Like Japan, Taiwan’s location on the edge of the Pacific makes it vulnerable to earthquakes and tsunamis. But with no oil and gas of its own, the island state lacks any kind of energy security. Sarah Mishkin visits a nuclear power station under construction which may never be turned on.
The Czech prime minister assured his Russian counterpart on May 27 that the process for choosing the winner of the country’s nuclear tender would be fair and transparent. Yet a growing split in the cabinet, a continuing stand-off with France’s Areva after it was ejected from the tender, and now sources saying CEZ is asking the remaining bidders to finance the €8bn-12bn nuclear expansion, have all cast further doubt on the project. Continue reading »
At first sight the figures are staggering. In the space of a single day last week Turkey signed an agreement on a $22bn new nuclear power plant and concluded a €22bn tender on building Istanbul one of the biggest airports on the world.
No wonder there were proclamations about record-breaking investments as soon as last Friday’s announcements were made. Continue reading »
Those (few)Bulgarians who made it to the polls in Sunday’s referendum on nuclear power have voted in favour of further development.
The vote was a political exercise which is unlikely to lead to the building of new atomic plants any time soon. But it was an unusual show of support for the much-criticised industry. How many other European Union countries would have voted in favour? Continue reading »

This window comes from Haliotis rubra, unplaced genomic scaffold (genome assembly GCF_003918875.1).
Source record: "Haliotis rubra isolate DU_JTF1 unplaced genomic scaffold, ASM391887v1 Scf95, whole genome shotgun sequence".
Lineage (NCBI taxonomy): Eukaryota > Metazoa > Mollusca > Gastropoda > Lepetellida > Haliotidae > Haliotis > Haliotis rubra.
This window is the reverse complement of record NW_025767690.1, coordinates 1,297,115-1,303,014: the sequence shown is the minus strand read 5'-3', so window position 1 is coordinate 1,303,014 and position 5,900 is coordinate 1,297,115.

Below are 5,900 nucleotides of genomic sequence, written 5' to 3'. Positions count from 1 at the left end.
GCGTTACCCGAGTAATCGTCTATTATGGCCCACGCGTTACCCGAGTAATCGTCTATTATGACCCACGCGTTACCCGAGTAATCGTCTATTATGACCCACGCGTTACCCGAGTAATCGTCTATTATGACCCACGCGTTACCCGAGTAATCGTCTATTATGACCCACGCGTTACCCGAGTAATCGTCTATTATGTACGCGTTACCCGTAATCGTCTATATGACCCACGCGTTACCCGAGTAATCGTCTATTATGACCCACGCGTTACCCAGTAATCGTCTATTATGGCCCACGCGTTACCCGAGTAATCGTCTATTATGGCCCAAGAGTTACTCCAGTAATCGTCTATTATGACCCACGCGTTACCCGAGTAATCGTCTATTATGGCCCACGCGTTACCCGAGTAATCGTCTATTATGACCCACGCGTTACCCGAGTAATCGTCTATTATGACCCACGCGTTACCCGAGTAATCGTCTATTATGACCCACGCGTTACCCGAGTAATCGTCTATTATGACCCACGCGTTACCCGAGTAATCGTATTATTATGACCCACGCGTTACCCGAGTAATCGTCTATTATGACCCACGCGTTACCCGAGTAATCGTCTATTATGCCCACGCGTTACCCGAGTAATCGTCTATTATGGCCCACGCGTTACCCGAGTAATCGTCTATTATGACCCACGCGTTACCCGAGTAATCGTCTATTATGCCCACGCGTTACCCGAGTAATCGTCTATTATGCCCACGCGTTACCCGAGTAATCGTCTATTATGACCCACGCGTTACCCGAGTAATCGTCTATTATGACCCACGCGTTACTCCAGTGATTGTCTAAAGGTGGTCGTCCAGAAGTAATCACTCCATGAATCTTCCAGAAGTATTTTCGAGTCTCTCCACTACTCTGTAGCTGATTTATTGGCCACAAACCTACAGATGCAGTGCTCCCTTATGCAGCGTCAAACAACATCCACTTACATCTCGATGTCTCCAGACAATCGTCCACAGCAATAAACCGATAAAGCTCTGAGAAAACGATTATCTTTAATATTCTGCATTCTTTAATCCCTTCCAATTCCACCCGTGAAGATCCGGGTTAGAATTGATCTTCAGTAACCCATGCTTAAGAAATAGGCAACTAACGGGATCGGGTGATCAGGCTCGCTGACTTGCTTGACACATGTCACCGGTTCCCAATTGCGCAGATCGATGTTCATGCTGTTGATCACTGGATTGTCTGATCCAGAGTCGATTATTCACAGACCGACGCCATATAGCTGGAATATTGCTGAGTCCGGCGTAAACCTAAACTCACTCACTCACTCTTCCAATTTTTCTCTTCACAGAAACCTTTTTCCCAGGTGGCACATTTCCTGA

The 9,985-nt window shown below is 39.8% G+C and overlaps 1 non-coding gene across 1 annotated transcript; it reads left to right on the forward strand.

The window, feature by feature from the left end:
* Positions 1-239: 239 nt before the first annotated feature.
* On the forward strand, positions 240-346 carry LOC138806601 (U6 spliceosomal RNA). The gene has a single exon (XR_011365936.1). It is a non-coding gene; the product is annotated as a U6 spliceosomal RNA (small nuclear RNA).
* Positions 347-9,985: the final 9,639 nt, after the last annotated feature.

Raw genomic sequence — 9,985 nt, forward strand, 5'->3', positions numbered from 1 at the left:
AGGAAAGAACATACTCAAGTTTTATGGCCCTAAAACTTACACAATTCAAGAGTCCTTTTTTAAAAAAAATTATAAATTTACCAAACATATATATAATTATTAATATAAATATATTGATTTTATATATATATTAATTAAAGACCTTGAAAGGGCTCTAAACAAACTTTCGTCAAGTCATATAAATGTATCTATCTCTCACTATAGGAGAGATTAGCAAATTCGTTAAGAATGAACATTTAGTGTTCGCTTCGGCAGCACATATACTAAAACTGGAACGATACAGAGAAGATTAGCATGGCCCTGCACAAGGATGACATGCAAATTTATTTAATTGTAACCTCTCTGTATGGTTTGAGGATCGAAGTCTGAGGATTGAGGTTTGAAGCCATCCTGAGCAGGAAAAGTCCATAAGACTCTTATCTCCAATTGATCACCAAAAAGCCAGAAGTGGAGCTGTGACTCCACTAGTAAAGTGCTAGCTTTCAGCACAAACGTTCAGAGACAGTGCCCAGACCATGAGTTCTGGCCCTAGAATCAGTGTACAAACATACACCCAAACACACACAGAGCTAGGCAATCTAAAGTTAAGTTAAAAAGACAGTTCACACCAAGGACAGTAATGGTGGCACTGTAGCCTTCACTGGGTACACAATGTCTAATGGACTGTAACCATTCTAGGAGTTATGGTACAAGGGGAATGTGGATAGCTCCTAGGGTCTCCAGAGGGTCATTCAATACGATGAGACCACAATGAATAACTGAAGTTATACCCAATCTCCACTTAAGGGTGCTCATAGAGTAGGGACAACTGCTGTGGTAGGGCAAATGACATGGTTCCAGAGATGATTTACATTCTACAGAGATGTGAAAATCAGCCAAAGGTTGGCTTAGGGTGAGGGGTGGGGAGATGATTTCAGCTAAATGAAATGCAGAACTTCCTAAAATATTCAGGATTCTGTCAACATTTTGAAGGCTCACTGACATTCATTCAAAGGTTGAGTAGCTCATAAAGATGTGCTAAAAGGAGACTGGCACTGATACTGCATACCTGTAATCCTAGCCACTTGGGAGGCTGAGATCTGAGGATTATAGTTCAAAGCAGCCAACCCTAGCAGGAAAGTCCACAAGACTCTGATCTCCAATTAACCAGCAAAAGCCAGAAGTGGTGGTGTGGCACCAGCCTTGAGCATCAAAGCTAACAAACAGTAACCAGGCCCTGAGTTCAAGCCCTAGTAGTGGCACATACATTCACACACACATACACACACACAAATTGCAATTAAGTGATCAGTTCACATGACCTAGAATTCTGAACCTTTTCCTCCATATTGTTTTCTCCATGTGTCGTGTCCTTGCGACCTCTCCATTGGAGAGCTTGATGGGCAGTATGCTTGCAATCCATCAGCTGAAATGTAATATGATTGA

The move threatens to bring the tender process to a halt. Its announcement came immediately after CEZ rejected an earlier appeal from Areva against its removal from the tender on October 5 for what are still unclear reasons. Continue reading »
The referendum, to be held in January, follows the government’s March decision to cancel the development of the Danube-side Belene nuclear power plant (NPP), in which Bulgaria had already invested 1.4bn levs ($925m), with one reactor already completed. Continue reading »
Nuclear power has long held the possibility of energy independence for central Europe, freeing it from its heavy reliance on imports of Russian natural gas. But a series of political and corporate decision across the region in the last few days leaves the future of atomic power murkier than ever. Continue reading »
In a shock announcement, Czech power company CEZ on Friday excluded France’s Areva from its multi-billion-euro tender to expand the Temelin nuclear power plant for failing to fulfill all the requirements, leaving Toshiba’s US unit Westinghouse and a consortium led by Russia’s Atomstroyexport as the two remaining bidders. Continue reading »
Much of Europe may be moving towards cleaner power but in Turkey it is a different story.
EUAS, the country’s state-owned electricity company, was due on Monday to sign a memorandum of understanding with two South Korean groups on a $2bn coal fired power plant. It is also moving ahead with plans for two nuclear plants. Continue reading »